Hoa and Thai are married and have lived in Kensington for almost 20 years. They came to came to Australia as refugees from Vietnam in 1979. After a treacherous journey here and a few years of working hard and adjusting to a life in Australia Thai and Hoa created a tailoring and clothing manufacturing business. Thai and Hoa are members of a few of our social groups - the Wednesday lunch seniors and our Vietnamese and Indochinese Elders group. They have also been part of the Kensingers (local choir). Hoa often drops off packages of her amazing biscotti and biscuits to the house for staff. She has been making facemasks this year for the community and distributing them via the House too.
Hoa tells us about coming to Australia with Thai and life over the years.
Coming to Australia Thai and I came to Australia at the end of 1979 with Tram our 3 year old daughter and Thai’s nephew and my brother as refugees. We had to escape Vietnam because of the war. We began the difficult journey of leaving our country by travelling to Thailand on a small boat with 22 people. There were six children, ten women and six men. I was seasick and fainting in the boat and a lady who was the nurse gave me injections. At night after three days at sea there was terrible thunderstorm, and very fortunately we were rescued by a Thailand fishing boat. After we got on board we watched as our small boat broke and disappeared in the storm. It was very scary. We stayed in their boat for two days. The captain of the Thailand boat could speak English so he discussed with Thai and our men the way to get to a village. He arranged our way to shore via a small canoe that fit 4 people at a time, as we were not able to dock the boat. We then had to walk 6 hours to a village. The captain of the boat gave us some food and a map so we could find our way to the village and we started walking at 4am in the morning.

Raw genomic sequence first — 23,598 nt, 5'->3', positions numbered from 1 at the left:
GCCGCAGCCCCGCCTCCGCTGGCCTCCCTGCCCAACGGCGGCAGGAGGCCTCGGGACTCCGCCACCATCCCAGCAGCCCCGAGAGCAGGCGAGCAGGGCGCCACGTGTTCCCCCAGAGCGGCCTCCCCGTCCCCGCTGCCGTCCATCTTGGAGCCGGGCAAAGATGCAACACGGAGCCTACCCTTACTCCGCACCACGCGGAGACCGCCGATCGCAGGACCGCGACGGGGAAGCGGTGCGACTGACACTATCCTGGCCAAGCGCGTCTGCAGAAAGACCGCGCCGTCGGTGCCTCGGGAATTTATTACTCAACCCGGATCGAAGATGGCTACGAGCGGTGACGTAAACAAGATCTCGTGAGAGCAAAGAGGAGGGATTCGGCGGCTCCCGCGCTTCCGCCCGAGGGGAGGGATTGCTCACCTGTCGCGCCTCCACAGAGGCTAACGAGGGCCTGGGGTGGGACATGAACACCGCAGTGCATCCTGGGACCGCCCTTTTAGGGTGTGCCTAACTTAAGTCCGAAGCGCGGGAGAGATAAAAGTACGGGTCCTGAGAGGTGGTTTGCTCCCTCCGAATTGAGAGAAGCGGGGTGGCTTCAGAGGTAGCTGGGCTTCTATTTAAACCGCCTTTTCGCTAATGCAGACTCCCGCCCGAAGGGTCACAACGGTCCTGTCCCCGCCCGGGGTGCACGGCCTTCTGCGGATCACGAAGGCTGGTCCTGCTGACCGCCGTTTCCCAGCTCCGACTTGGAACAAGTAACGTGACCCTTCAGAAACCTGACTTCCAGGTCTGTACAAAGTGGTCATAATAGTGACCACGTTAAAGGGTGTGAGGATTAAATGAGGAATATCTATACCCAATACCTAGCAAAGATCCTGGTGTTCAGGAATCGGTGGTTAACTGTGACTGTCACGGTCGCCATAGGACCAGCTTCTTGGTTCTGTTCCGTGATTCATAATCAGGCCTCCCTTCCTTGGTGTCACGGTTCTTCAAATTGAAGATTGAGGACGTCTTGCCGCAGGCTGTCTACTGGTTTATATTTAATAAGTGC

There were 22 of us staying in a small house in the village where we waited for 2 months until further UN workers came to help us. They interviewed us and took us to a camp in Songkla– a province near the border of Thailand and Malaysia. We stayed here for 3 months waiting for our documentation to be approved. Because I was very unwell we travelled to Bangkok and waited for our visa documentation there. Australia was the first to approve visas for us and we wanted to leave as soon as we could as we were scared for our lives. We were lucky to be able to leave that soon – for others it took much longer. Some of our friends were approved to immigrate to America and one to Sweden. In the refugee camp we had been told many people had been attacked, raped, robbed and murdered by pirates. We were so lucky - thank God.
Life in a new home
When we first came to Australia, we lived in Maribyrnong where we lived with other refugees – mostly Vietnamese but some from Poland and Romania. We learnt English and prepared to settle here by learning about Australia. It was all so new. Things like playing sport on the weekend were new concepts. Because of the war in Vietnam our lives had been very different before Australia, we had to adjust and learn to navigate new systems and norms. We felt pain and suffering leaving our country, we worried for family under the communist system. It always consumed us.